Not every aspect of The Witcher 3 is Game of the Year worthy. Character customization is definitely a low point for the title, especially when compared to other games in the genre. Forget about character creation systems like those found in The Elder Scrolls or Dark Souls series’, in The Witcher you’re stuck with Geralt in all of his silver-haired glory. You do have some minimal customization, though.
You can change Geralt’s hair and beard styles, and you have a ton of armour to choose from, although a lot of it looks subpar. Thanks to Andrzej Sapkowski’s heritage, The Witcher 3 takes a lot of inspiration from Polish folklore, and some of that influence has seeped into the games as well as his books. Instead of suiting up in shining King Arthur-style armour, more often than not, Geralt is strapped into thick cloth and leather getups. While not exactly game ruining, seeing your hero battle hordes of enemies just isn’t as fun when he’s sporting a sizable beer belly.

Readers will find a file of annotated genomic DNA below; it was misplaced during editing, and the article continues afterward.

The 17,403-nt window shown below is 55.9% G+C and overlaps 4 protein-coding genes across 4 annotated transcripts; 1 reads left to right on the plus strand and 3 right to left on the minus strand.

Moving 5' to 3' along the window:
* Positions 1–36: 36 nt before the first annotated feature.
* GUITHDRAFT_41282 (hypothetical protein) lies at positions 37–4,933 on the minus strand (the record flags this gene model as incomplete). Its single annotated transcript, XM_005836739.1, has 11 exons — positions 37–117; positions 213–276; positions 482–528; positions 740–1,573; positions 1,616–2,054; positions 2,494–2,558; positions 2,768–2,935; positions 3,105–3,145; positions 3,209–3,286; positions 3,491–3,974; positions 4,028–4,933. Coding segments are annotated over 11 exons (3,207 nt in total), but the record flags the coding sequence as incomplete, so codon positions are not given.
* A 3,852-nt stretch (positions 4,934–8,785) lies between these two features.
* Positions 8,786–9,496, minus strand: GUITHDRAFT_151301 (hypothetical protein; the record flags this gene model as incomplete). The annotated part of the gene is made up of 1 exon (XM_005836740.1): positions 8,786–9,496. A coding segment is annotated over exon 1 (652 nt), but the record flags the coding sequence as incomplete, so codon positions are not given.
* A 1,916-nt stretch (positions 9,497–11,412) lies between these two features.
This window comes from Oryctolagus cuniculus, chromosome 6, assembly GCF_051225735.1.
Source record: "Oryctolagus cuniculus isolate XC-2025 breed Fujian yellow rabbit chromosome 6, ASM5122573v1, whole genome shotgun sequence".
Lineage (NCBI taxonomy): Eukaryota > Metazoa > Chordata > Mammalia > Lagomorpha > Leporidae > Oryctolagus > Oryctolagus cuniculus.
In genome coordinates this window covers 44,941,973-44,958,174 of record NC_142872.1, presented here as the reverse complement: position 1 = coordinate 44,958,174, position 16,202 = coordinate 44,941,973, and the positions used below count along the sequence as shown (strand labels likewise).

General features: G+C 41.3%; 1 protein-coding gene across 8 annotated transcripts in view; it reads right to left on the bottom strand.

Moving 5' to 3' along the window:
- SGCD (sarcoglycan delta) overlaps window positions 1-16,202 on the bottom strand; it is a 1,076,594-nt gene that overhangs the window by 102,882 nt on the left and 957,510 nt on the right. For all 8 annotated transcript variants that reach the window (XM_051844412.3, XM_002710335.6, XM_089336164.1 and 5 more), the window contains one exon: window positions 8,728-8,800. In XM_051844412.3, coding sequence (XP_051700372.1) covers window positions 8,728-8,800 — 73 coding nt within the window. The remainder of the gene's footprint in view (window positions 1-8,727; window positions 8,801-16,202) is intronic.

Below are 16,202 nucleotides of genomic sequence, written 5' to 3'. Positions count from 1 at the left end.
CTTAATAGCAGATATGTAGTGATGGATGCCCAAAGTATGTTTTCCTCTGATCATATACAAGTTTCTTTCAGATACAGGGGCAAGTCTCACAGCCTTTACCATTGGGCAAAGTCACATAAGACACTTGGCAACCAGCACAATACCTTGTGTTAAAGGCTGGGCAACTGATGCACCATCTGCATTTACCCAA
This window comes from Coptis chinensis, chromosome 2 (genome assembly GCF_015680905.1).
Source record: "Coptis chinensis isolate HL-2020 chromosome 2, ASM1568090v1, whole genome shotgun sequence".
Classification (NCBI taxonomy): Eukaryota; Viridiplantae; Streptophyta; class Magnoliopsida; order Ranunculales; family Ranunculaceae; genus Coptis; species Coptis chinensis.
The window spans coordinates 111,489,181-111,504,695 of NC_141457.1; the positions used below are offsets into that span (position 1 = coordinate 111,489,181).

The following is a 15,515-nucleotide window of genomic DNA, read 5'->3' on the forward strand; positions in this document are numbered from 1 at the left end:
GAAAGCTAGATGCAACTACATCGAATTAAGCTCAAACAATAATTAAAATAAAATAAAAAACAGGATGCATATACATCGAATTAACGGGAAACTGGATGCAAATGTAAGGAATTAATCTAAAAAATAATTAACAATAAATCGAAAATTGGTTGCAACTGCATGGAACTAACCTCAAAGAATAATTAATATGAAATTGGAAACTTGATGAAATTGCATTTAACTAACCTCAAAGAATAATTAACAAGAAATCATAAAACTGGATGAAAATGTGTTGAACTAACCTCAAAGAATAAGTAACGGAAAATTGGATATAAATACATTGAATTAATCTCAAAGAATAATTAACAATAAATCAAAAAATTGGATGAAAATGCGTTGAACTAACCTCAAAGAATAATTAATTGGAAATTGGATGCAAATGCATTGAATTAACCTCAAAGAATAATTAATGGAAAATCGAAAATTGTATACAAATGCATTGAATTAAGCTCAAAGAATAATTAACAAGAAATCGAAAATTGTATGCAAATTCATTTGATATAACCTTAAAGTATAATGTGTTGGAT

The game’s combat is also lacklustre. That is not to say it is terrible, it’s just so average that it’s hard to really get behind it. You’re limited to swords for the entirety of the game, and what’s worse is that each weapon feels and plays exactly like all of the others, albeit with stat boosts. You also have a crossbow, but its damage cap is so small that it’s not even useable. You’ll most likely forget about it after the first couple of quests.
The Witcher 3’s magic system is another miss for the fan-favourite RPG. While Geralt can use a few exciting spells (which are called signs in The Witcher), you can’t discover or create any new powers, and upgrading your preexisting signs usually results in nothing more than a slight stat boost. Sure, you can get alternate sign modes later on in the game, but similarly to the crossbow, most of the alternate signs become borderline unusable.